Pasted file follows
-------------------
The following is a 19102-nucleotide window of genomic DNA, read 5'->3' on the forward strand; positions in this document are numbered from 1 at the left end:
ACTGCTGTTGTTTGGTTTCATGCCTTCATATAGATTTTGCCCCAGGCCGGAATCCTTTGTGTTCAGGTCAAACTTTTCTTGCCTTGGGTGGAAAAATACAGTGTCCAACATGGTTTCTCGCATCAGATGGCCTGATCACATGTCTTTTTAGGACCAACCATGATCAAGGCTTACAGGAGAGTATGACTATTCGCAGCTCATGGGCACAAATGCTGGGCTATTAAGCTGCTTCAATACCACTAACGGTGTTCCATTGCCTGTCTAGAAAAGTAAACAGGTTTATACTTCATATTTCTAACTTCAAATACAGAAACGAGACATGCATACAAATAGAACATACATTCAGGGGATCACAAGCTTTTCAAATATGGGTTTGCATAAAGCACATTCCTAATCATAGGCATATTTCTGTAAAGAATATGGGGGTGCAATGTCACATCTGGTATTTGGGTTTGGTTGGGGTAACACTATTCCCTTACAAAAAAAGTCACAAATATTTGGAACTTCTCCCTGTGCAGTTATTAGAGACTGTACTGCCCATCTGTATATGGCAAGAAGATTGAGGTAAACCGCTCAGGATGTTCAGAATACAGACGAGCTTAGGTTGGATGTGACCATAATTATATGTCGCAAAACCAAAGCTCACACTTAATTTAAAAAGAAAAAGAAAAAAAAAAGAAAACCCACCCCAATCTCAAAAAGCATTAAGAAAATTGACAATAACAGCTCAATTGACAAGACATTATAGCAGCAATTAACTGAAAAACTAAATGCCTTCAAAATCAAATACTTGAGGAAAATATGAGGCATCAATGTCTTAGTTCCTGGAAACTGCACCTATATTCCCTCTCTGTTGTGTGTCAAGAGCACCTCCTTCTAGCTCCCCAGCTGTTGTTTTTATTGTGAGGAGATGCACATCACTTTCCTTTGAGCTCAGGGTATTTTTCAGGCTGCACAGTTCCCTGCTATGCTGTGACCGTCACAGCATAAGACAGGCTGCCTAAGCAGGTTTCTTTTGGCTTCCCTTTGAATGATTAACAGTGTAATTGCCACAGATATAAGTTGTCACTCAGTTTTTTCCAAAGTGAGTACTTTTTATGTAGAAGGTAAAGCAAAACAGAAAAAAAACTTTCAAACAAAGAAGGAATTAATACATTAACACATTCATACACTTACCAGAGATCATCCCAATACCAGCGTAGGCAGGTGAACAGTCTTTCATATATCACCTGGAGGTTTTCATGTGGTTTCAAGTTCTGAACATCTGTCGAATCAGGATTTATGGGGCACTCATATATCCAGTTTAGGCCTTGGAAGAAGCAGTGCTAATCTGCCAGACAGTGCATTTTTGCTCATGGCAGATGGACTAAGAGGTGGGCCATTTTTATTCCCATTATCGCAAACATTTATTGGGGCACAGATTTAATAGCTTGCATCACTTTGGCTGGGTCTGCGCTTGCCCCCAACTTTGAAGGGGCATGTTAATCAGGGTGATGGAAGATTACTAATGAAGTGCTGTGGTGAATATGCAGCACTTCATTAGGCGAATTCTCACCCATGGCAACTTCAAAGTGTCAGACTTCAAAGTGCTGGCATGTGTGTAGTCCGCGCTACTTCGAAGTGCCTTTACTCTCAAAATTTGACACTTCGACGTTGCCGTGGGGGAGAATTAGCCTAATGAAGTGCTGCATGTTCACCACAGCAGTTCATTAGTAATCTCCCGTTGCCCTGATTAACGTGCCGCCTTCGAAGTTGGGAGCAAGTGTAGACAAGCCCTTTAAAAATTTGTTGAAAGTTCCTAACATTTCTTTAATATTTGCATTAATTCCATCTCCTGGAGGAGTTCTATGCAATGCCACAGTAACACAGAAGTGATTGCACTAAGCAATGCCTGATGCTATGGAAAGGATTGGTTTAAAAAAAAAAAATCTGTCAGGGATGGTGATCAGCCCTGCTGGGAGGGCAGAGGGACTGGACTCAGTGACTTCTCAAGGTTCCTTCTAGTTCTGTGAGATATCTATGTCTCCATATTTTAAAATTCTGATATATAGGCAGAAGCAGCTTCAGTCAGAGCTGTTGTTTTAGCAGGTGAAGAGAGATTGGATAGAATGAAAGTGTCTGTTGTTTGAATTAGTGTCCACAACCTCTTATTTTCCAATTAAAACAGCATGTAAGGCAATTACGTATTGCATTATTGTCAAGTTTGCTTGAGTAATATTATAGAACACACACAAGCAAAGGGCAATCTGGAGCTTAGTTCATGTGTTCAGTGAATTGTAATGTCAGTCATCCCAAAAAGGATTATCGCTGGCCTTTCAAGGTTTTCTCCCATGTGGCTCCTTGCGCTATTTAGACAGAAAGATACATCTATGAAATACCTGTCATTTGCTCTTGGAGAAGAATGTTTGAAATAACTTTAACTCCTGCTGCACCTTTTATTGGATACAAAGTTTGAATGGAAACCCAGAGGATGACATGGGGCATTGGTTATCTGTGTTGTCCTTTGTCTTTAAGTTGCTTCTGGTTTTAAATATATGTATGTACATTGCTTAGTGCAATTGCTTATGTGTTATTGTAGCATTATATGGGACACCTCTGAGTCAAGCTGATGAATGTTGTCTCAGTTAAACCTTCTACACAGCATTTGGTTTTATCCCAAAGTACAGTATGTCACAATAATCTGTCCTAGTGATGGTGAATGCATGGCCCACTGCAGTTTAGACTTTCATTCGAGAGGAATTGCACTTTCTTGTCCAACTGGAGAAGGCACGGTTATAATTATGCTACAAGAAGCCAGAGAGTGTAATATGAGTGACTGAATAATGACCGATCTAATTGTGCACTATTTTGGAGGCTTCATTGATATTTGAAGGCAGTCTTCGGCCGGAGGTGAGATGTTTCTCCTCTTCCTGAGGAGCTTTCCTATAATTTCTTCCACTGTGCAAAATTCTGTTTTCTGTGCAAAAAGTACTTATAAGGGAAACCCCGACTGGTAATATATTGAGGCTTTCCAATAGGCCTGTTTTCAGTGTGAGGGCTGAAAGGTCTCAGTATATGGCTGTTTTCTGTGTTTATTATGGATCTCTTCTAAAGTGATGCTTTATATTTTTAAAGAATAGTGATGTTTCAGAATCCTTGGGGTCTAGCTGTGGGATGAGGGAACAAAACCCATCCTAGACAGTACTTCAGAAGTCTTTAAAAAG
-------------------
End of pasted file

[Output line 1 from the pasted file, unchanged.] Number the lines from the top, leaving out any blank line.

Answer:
The following is a 19102-nucleotide window of genomic DNA, read 5'->3' on the forward strand; positions in this document are numbered from 1 at the left end: